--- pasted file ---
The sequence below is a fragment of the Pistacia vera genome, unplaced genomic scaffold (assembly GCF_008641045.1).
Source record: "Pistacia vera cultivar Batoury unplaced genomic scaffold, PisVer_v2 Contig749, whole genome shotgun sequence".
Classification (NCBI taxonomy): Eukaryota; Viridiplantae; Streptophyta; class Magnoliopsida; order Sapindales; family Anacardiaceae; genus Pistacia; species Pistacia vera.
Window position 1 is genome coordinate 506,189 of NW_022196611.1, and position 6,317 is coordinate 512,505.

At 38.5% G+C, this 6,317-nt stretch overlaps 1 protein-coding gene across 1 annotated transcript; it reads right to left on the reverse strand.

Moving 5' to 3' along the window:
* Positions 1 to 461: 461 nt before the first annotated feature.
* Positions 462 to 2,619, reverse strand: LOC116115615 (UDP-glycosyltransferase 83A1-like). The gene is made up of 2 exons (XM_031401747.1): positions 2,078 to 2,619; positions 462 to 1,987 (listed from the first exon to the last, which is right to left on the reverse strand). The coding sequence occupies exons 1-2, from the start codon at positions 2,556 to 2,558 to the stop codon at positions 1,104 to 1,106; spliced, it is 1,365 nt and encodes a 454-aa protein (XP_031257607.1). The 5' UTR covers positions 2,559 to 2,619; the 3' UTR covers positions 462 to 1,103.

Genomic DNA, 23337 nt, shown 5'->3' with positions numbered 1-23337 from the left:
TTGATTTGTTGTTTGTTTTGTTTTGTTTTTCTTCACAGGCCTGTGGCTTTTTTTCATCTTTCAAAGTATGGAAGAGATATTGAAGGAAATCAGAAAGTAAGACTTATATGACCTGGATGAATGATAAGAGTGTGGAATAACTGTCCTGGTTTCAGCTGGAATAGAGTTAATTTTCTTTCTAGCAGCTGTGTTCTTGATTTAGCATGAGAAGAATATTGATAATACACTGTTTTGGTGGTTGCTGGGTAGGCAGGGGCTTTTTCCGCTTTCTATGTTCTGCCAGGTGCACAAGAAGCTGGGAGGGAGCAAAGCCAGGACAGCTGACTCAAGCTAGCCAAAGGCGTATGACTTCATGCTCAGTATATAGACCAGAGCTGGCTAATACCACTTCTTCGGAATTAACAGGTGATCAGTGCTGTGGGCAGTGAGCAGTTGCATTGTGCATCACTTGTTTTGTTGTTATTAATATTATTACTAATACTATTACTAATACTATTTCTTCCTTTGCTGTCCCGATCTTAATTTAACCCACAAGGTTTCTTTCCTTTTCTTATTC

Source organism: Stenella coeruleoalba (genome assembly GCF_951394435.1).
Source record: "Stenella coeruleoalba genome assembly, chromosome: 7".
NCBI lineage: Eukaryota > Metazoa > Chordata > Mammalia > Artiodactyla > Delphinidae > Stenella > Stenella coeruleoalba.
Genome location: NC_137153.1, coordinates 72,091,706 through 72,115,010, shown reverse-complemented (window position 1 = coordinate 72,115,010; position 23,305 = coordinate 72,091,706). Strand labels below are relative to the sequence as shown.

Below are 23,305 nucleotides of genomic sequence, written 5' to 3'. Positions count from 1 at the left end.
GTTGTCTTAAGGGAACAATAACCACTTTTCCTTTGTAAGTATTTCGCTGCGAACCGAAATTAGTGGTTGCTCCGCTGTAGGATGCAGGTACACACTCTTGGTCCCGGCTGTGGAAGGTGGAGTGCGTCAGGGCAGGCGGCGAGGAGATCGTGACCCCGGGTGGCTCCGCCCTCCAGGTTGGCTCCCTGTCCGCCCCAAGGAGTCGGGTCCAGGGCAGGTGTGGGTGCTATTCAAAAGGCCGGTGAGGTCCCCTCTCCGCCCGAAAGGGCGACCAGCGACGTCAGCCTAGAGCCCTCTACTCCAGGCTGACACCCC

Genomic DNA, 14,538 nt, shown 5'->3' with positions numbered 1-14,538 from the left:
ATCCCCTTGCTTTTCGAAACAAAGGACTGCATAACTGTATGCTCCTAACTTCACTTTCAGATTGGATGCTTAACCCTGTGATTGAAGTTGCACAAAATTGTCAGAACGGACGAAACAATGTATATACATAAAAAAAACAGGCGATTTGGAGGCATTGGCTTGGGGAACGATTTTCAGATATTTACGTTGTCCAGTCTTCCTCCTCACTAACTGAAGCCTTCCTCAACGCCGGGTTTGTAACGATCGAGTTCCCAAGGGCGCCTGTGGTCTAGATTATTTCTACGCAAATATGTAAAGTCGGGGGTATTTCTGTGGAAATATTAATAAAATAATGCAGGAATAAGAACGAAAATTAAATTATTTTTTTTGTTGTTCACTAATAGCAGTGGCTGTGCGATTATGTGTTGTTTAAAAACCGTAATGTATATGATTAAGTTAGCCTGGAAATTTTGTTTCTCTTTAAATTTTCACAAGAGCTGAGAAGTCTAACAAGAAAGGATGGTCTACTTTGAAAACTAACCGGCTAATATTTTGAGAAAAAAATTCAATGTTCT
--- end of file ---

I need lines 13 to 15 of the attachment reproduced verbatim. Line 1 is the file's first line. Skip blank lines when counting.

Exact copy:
NCBI lineage: Eukaryota > Metazoa > Chordata > Mammalia > Artiodactyla > Delphinidae > Stenella > Stenella coeruleoalba.
Genome location: NC_137153.1, coordinates 72,091,706 through 72,115,010, shown reverse-complemented (window position 1 = coordinate 72,115,010; position 23,305 = coordinate 72,091,706). Strand labels below are relative to the sequence as shown.

Below are 23,305 nucleotides of genomic sequence, written 5' to 3'. Positions count from 1 at the left end.